Executive Briefings

Survey Seeks Views on 'Green Ship Technologies' in Asian Maritime Sector

Despite ships being by far the most efficient form of transport, there is growing concern about climate change, the environmental state of the world's oceans and the air quality close to major shipping routes and ports which has led to ever more stringent legislation on emissions to both sea and air.

As such, the Institute of Marine Engineering, Science and Technology (IMarEST) together with the UK Science & Innovation Network (SIN) Southeast Asia are seeking opinions to investigate “Green Ship Technologies” within Asia.

To assist with this, all those involved in the shipping industry are invited to complete a survey accessed by clicking here. The survey should take no longer than three minutes to complete, and is aimed at gauging views on the "Green Agenda" from across the maritime sector.

"The 'Green Agenda' attempts to address environmental issues by introducing ship designs, equipment, products and operating procedures that reduce harmful emissions, but these measures often come at a cost to ship owners, operators and ultimately the end users of the goods carried by sea. However, there are also financial incentives introduced by administrations, such as Singapore, to encourage a positive environmental response" says Bev MacKenzie, technical and policy director at the IMarEST.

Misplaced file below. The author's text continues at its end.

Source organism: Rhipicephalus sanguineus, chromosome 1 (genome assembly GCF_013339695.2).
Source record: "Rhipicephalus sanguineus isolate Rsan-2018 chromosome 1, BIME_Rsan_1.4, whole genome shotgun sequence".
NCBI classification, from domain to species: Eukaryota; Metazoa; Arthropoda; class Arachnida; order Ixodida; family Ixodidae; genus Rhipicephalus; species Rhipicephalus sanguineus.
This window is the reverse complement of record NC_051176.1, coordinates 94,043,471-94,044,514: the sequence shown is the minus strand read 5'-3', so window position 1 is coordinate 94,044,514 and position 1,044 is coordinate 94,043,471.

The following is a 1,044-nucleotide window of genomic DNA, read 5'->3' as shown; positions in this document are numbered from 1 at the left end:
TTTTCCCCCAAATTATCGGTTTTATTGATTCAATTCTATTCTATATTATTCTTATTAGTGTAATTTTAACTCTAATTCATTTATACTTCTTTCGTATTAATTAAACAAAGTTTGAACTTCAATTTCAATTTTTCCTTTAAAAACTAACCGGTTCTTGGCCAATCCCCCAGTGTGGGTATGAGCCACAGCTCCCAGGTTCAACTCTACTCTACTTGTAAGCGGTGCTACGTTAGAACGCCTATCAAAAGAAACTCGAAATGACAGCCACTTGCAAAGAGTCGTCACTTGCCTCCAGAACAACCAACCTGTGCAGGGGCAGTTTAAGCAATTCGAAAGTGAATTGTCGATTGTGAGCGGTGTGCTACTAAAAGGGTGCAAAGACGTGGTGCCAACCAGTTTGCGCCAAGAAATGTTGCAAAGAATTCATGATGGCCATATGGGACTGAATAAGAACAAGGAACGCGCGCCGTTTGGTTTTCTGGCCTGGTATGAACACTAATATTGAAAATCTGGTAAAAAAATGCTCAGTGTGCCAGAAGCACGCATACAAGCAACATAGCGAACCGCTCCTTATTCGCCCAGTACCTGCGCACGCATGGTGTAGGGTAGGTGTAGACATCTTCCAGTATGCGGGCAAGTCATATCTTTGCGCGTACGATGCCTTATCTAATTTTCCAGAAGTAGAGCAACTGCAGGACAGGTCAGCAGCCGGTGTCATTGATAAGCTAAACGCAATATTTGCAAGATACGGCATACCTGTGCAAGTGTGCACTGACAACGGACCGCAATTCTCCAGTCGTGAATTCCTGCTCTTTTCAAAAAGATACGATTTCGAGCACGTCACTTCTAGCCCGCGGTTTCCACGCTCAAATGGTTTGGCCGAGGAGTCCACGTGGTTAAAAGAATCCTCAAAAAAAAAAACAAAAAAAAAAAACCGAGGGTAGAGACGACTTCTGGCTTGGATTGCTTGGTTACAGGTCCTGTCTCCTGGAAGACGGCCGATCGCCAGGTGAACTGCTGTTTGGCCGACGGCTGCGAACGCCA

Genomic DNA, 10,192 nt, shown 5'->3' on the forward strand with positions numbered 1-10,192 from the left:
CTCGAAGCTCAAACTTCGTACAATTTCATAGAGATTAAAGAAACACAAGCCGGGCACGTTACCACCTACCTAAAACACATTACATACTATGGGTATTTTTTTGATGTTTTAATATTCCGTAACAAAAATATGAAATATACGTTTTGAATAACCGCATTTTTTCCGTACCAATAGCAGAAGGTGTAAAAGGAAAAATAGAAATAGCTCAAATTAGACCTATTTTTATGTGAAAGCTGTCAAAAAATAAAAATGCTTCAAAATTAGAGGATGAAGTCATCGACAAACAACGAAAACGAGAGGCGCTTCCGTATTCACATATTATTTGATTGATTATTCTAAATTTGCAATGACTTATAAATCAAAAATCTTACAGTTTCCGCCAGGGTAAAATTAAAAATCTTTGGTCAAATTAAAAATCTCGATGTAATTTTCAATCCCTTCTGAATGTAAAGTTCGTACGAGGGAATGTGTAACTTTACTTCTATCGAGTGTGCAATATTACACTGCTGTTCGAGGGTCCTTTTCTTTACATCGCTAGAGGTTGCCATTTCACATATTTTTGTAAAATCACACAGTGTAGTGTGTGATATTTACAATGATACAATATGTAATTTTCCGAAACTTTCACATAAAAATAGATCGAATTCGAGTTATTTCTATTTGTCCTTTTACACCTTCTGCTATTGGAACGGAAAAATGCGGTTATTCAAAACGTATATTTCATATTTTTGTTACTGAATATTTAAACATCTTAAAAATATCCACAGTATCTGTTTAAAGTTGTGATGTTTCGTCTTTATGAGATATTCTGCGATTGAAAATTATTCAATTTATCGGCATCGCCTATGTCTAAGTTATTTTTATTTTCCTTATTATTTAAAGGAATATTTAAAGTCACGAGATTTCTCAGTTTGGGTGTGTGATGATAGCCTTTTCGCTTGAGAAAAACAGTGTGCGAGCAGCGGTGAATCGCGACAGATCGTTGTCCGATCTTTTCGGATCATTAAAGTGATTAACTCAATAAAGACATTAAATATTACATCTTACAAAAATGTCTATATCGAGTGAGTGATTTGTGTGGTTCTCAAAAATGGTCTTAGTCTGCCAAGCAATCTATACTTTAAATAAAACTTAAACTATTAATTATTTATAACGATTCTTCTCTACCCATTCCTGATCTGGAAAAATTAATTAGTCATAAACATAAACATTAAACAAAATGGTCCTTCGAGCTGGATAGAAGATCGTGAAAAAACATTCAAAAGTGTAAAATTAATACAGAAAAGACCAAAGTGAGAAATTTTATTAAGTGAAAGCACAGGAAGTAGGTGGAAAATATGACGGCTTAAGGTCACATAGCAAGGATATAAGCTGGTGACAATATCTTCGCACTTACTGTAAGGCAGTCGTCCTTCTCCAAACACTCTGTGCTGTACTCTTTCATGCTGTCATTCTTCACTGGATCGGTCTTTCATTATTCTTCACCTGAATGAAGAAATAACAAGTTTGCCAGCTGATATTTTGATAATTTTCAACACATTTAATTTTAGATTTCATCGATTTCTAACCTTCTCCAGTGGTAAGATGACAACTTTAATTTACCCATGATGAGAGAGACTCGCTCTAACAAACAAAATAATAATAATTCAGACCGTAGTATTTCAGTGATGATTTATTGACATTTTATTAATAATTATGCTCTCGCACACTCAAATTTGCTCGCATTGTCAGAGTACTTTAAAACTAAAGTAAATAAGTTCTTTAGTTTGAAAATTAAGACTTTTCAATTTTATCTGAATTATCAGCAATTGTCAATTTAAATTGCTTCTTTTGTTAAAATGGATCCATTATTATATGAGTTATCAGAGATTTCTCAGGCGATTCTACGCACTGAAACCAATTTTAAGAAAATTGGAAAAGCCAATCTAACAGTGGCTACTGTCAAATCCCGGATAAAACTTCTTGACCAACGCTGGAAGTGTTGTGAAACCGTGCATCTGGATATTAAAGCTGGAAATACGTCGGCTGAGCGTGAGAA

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As such, the Institute of Marine Engineering, Science and Technology (IMarEST) together with the UK Science & Innovation Network (SIN) Southeast Asia are seeking opinions to investigate “Green Ship Technologies” within Asia.

To assist with this, all those involved in the shipping industry are invited to complete a survey accessed by clicking here. The survey should take no longer than three minutes to complete, and is aimed at gauging views on the "Green Agenda" from across the maritime sector.

"The 'Green Agenda' attempts to address environmental issues by introducing ship designs, equipment, products and operating procedures that reduce harmful emissions, but these measures often come at a cost to ship owners, operators and ultimately the end users of the goods carried by sea. However, there are also financial incentives introduced by administrations, such as Singapore, to encourage a positive environmental response" says Bev MacKenzie, technical and policy director at the IMarEST.

Read Full Article